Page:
I shit you not

If you are new to this blog of the upcoming book Viking Funeral, celebrating the life of Dave Linane with booze, words, and fire, welcome.  The timeline above shows you where we are in the book. While each chapter can stand on its own if you wish to read from the beginning, click here.  More info is available, About Dave or the FAQ section explains who the book is about and the arc of the storyline. If you found me through a grief group, this page of my perspective of why we are all here in this place right now may be helpful. XO M

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I shit you not,,,
sounds like modern-day Shakespeare that phrase, does it not?

Memories are not tidy and conveniently linear even when you have taken the time to try to do just that by writing them down and organizing them. A memory of the first time I saw Dave in the hospital came to me that I wish I could have forgotten. It popped in there being sparked by hearing the phrase; I shit you not. I was so shocked by the memory all over again. When I told my husband, he, too, was shocked. Keep in mind, I was SEVEN, but regardless, what I saw was so shocking…that I would be shocked if I saw this today. But again, I WAS SEVEN.

Dave was in the intensive care unit (ICU) for 13 days after his injury. My sister Anne at 12 and I at 7 were too young to see him during that part of his hospitalization because the visitor rules restricted children under 16. My parents were rule followers. Dave underwent a five-hour surgery to stabilize his spine. Bone was harvested from his right hip and grafted to his fifth cervical (C5) vertebrae. His fourth, fifth, and sixth cervical vertebrae were then fused together for stability. As a result, he never regained full range of motion when twisting his neck to look to his right. He could turn about halfway to a full stop, not going any further position.

After surgery, his neck swelled to more than 22 inches. He was a big guy for sure, and I don’t know what the original measurements of his un-swollen neck were, but regardless, it swelled, and he could not breathe. This was expected by his doctor, and a tracheostomy was performed so that he could, in fact, breathe. A tracheostomy is conducted by making an incision in the soft hollowed out portion of the neck, right above the super sternal notch at the top of the rib cage right below the windpipe, a breathing tube a “trach” (trayk) is inserted directly into the lungs. His neck concurrently put in traction. Congratulations! You are now officially WAY more prepared for what is coming than my parents prepared me.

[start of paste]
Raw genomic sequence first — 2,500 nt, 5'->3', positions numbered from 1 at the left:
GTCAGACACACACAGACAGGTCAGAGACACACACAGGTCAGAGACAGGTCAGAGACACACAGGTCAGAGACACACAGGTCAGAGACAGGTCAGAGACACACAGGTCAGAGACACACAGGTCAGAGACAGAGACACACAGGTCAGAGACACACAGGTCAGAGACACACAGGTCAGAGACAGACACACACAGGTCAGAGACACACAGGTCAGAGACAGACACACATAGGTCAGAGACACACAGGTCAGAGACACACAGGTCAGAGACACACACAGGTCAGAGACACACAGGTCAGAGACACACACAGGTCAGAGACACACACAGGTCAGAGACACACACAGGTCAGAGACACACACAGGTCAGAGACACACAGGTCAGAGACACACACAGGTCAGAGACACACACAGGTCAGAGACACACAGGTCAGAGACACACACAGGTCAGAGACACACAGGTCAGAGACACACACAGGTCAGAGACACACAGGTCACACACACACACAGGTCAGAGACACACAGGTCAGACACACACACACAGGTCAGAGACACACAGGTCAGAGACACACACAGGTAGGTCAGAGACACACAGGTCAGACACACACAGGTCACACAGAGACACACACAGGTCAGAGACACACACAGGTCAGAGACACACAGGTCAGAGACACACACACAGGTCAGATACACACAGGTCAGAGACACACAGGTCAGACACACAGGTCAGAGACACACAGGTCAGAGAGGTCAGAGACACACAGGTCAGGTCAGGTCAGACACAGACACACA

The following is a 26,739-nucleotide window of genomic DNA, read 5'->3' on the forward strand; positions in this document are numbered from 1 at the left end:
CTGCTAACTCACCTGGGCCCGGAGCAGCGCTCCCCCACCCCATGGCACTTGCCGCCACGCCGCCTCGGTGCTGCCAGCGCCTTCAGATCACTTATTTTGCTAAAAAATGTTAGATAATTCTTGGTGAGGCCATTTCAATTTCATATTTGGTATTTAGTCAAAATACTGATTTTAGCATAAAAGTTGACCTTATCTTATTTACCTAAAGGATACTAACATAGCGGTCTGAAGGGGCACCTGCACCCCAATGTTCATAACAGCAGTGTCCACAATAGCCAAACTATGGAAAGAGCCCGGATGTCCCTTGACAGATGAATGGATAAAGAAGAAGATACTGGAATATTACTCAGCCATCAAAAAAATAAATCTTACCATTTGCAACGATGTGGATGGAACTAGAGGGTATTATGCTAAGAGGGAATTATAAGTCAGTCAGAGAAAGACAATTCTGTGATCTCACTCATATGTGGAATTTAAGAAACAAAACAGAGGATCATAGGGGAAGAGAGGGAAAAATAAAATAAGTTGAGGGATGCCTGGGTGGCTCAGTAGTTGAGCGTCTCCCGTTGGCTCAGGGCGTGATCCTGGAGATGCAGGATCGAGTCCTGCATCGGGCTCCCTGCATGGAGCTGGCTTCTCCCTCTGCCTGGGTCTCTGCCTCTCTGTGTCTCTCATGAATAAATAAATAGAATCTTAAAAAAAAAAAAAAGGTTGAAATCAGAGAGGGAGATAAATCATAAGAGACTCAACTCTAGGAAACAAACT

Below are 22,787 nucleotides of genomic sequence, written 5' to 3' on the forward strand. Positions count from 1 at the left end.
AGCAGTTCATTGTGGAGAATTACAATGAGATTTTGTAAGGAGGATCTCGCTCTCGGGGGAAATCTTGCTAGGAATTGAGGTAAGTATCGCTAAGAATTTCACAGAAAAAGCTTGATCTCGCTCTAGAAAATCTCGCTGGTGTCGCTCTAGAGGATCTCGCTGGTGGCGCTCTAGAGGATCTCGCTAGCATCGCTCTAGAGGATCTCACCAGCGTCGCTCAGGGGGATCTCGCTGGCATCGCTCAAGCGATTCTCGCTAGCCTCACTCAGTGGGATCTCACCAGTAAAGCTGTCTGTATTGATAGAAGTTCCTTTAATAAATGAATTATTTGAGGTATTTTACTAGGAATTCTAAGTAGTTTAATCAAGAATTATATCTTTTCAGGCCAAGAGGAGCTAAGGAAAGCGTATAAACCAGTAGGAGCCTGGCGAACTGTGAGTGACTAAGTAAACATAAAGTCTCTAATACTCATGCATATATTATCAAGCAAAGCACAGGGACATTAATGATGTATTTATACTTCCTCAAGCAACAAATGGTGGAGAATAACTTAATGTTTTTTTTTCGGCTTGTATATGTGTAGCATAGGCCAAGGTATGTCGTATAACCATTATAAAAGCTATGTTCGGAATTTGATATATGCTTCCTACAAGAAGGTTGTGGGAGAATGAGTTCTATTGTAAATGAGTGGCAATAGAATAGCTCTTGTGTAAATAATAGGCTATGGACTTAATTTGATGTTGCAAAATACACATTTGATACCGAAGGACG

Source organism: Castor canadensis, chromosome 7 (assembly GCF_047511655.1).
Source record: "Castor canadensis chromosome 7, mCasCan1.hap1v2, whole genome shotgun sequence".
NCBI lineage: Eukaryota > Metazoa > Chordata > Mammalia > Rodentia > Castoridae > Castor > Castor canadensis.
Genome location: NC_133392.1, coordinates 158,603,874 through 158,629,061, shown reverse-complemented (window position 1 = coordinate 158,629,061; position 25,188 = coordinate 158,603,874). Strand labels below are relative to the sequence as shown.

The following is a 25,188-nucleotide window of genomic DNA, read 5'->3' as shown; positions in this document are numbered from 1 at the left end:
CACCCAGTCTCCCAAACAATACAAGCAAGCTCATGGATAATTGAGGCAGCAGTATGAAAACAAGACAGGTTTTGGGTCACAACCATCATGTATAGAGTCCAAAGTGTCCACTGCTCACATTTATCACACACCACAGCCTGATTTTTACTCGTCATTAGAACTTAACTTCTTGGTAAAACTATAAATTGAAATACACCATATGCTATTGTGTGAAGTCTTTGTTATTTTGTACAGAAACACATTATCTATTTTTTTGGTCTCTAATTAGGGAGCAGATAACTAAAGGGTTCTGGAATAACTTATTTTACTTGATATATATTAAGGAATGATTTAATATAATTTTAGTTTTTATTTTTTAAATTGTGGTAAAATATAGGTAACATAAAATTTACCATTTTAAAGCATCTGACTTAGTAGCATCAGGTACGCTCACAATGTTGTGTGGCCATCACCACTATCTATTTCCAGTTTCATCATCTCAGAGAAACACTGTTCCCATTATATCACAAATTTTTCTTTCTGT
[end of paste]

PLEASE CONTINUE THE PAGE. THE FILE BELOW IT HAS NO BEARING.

Dave was finally moved from the ICU unit to Wing 700 at SBCH. This meant he had somewhat stabilized following his initial injury and surgery. Wing 700 was home to patients who had brain or spine injuries. Basically, this was the part of the hospital for severely injured people who, for the most part, do not leave and definitely not by walking out. They are eventually moved to some other care facility to linger and die a very slow death.

Dave’s room was on a crossroads hallway corner directly across from one of the nurses’ station. When we arrived at the hospital, my very first visit to A hospital ever in my life, I was greeted by that unforgettable smell of disinfectant. That and the flattest gold-ish colored walls and carpet ever. Almost mustard, almost tan God awful, NOT pleasing to the eye color. It is actually hard to call it a color at all. I might even say it was a depressing shade, and that was before I learned anything I ever knew about Dave’s new circumstance or depression. But even at 7 all I knew was that I instantly loathed this place.

When we arrived outside Dave’s room, the very thick wide door was open, but a white privacy curtain was pulled around what I would soon find out was his bed. There were many sets of white pants and shoes that I could see moving around below the curtain, coming into and disappearing from my view. After a few minutes, the medical staff came from behind the curtain and saw my mom and I standing, waiting. They indicated that whatever they were doing was finished and that we could go in. My mom headed in first and pulled back the curtain gently. She said, “Hi, Dave.”

There was a wall to wall, floor to ceiling window that looked into a pleasant green landscaped space in the center of the hospital directly ahead and Dave in his hospital bed on the right side of the room.  His bed was away from the wall by several feet, leaving the bed almost in the middle of what was a fairly large room. I do not recall what he was wearing because the medical devices were so shocking I don’t think I saw anything beyond them.  There were no chairs to sit. This room was all serious work and absolutely no play.